Make More Money At Your Auction With Data, Part 2: Supporters

03 Jun 2020 By Roger Devine

In our last post, we discussed how to use Item data from your previous event(s) to improve your procurement and pricing strategies and make more money at your auction. This week we’ll look at how you can use Supporter data from your last auction to make more money at your auction the following year.

Start by checking out your Sales by Buyer report. You’ll find it at Admin > View Reports > View Summary Reports under the Sales/Revenue tab. At a glance, you’ll see your top ten buyers, how many items they each purchased, and the total amount they each spent. These are your big spenders. Assuming you know your supporters well, you probably won’t be surprised by the names you see there.

But if you expected to see names that don’t appear on your big spenders list, do a little research on those buyers as well. Was last year’s spending dip an anomaly for them? Were they outbid on the big item they often buy? Did they place lots of online bids, but just not win the items they were bidding on? Depending on what you discover, you may want to include them in your big spender group as well.

Next, delve down and take a closer look at each big spender’s purchases. Were they expensive, single item purchases? Mostly paddle raise/fund-a-need donations? Several smaller purchases? Or some combination? Get a sense of what appeals to your big spenders. Does one of them always buy the travel package to Hawaii? Or the professional chef’s private dinner for eight?

The better you know your big spenders, the better you can appeal to their tastes, and the more likely they are to spend even bigger at your next event. But don’t only rely on their past spending data. Find out what they’d like to see in the future, too.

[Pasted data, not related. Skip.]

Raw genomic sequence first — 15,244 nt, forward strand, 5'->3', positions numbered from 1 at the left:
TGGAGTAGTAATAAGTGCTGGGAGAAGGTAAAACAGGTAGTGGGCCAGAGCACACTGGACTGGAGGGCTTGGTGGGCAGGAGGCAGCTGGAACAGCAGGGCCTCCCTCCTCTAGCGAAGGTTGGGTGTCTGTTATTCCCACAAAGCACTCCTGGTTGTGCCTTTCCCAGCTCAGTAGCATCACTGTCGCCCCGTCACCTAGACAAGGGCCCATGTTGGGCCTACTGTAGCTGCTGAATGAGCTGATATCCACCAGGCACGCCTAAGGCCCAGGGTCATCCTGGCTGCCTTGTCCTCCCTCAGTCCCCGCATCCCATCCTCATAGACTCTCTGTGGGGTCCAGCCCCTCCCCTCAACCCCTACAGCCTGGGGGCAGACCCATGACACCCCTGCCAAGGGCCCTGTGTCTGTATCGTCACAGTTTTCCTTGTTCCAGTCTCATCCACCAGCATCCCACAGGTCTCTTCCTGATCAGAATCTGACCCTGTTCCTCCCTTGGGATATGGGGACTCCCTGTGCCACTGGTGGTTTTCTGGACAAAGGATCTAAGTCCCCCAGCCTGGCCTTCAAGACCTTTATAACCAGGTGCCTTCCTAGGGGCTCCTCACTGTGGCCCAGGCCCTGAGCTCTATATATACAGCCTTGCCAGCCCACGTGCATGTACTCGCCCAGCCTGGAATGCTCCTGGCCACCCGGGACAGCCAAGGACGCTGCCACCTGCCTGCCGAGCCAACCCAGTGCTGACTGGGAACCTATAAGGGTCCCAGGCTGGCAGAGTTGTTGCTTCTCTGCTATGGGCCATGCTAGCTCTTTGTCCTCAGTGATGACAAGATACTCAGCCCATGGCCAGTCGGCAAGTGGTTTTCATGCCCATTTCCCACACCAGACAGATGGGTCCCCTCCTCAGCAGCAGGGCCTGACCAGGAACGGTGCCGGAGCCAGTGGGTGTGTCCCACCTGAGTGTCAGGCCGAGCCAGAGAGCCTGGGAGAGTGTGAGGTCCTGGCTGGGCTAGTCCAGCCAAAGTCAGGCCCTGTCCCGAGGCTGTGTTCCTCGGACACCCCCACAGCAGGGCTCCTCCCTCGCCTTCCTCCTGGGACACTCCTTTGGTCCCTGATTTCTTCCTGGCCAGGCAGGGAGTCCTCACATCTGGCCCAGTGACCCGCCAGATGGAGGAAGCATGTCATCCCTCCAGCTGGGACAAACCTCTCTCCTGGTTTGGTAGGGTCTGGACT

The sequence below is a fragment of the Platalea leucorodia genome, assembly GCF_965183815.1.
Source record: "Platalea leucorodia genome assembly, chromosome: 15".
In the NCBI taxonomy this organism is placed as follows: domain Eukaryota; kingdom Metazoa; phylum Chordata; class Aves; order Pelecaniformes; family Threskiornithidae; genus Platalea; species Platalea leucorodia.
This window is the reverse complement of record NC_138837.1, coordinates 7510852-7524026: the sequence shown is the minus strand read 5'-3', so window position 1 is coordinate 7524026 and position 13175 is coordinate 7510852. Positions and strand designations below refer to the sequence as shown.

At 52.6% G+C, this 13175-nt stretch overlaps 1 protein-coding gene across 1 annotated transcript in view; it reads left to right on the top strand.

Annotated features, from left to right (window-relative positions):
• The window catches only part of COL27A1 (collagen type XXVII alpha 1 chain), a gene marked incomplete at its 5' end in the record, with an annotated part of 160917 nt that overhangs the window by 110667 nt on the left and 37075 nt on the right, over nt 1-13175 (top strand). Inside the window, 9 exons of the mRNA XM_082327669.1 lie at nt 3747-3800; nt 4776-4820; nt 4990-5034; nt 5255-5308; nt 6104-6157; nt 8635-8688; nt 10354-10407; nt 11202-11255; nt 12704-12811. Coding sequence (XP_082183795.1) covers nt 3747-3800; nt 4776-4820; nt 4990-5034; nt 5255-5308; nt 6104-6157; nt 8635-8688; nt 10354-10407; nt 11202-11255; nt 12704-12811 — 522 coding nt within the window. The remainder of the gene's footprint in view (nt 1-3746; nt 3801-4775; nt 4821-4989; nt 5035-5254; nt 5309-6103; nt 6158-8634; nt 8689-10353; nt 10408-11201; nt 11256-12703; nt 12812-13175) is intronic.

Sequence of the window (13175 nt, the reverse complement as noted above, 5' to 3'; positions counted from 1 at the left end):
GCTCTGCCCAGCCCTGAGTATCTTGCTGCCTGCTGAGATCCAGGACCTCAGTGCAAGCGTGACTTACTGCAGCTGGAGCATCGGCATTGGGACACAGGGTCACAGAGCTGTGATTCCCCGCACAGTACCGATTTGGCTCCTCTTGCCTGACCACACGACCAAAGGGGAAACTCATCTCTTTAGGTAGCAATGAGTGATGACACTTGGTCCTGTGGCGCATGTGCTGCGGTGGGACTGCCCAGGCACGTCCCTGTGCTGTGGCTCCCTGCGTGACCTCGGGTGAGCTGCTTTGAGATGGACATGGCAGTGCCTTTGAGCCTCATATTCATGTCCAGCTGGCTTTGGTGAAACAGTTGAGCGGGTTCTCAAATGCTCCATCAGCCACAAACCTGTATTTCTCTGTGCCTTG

About six months before your auction, reach out to your big spenders. Let them know how much your organization appreciates their continued generosity. Tell them specifically how the money they helped raise last year furthered your organization’s mission. Then ask if they’d be willing to help you strategize about procurement for your coming event. Make it clear you’re just asking for ideas – your team will do all the legwork.

What would they like to see offered in your next live auction?

What interesting items have they seen offered at other nonprofit fundraisers? (Many big spenders attend multiple fundraising auctions each year.) What sold well at these events that might also sell well at yours?

If they struggle to offer specifics, ask about the types of items they’d like to see: Experiences? Travel packages? Hosted dinners or wine tastings? Luxury items? Memorabilia? Be ready to give them some examples to help get the conversation going.

Last, but not least, ask if they have friends and colleagues who might like to attend your next event. Would they be willing to reach out to other potential big spenders and invite them to come? Be ready to provide information about your cause that can help them persuade their friends to attend.

You can talk to your big spenders individually, or invite them to a hosted gathering with wine and appetizers. Or, given the times, see if they’d all like to meet up online. While it can be challenging to schedule a gathering, the upside of getting people in the same space (be it physical or online) is that they can play off of and validate each others’ ideas. Which can lead to some really creative and appealing live auction items. Along with an invested group of supporters who are eager to bid on them.